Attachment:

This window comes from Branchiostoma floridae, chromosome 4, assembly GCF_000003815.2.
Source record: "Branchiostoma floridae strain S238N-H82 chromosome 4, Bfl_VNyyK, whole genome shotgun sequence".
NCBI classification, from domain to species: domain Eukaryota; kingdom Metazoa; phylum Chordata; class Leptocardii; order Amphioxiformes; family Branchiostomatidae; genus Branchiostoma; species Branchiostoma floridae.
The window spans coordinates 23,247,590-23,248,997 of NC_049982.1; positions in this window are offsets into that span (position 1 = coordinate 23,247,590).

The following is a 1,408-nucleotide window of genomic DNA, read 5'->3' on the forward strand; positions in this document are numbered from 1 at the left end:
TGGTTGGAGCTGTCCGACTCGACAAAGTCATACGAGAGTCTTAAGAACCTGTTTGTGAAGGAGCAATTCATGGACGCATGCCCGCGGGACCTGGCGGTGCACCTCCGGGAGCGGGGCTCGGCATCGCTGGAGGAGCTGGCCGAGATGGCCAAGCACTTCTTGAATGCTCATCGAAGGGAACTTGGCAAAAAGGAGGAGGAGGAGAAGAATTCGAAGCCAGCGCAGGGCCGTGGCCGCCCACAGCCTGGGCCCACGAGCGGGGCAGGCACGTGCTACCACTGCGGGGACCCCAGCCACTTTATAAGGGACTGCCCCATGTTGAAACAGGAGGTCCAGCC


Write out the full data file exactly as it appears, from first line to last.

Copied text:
This window comes from Branchiostoma floridae, chromosome 4, assembly GCF_000003815.2.
Source record: "Branchiostoma floridae strain S238N-H82 chromosome 4, Bfl_VNyyK, whole genome shotgun sequence".
NCBI classification, from domain to species: domain Eukaryota; kingdom Metazoa; phylum Chordata; class Leptocardii; order Amphioxiformes; family Branchiostomatidae; genus Branchiostoma; species Branchiostoma floridae.
The window spans coordinates 23,247,590-23,248,997 of NC_049982.1; positions in this window are offsets into that span (position 1 = coordinate 23,247,590).

The following is a 1,408-nucleotide window of genomic DNA, read 5'->3' on the forward strand; positions in this document are numbered from 1 at the left end:
TGGTTGGAGCTGTCCGACTCGACAAAGTCATACGAGAGTCTTAAGAACCTGTTTGTGAAGGAGCAATTCATGGACGCATGCCCGCGGGACCTGGCGGTGCACCTCCGGGAGCGGGGCTCGGCATCGCTGGAGGAGCTGGCCGAGATGGCCAAGCACTTCTTGAATGCTCATCGAAGGGAACTTGGCAAAAAGGAGGAGGAGGAGAAGAATTCGAAGCCAGCGCAGGGCCGTGGCCGCCCACAGCCTGGGCCCACGAGCGGGGCAGGCACGTGCTACCACTGCGGGGACCCCAGCCACTTTATAAGGGACTGCCCCATGTTGAAACAGGAGGTCCAGCC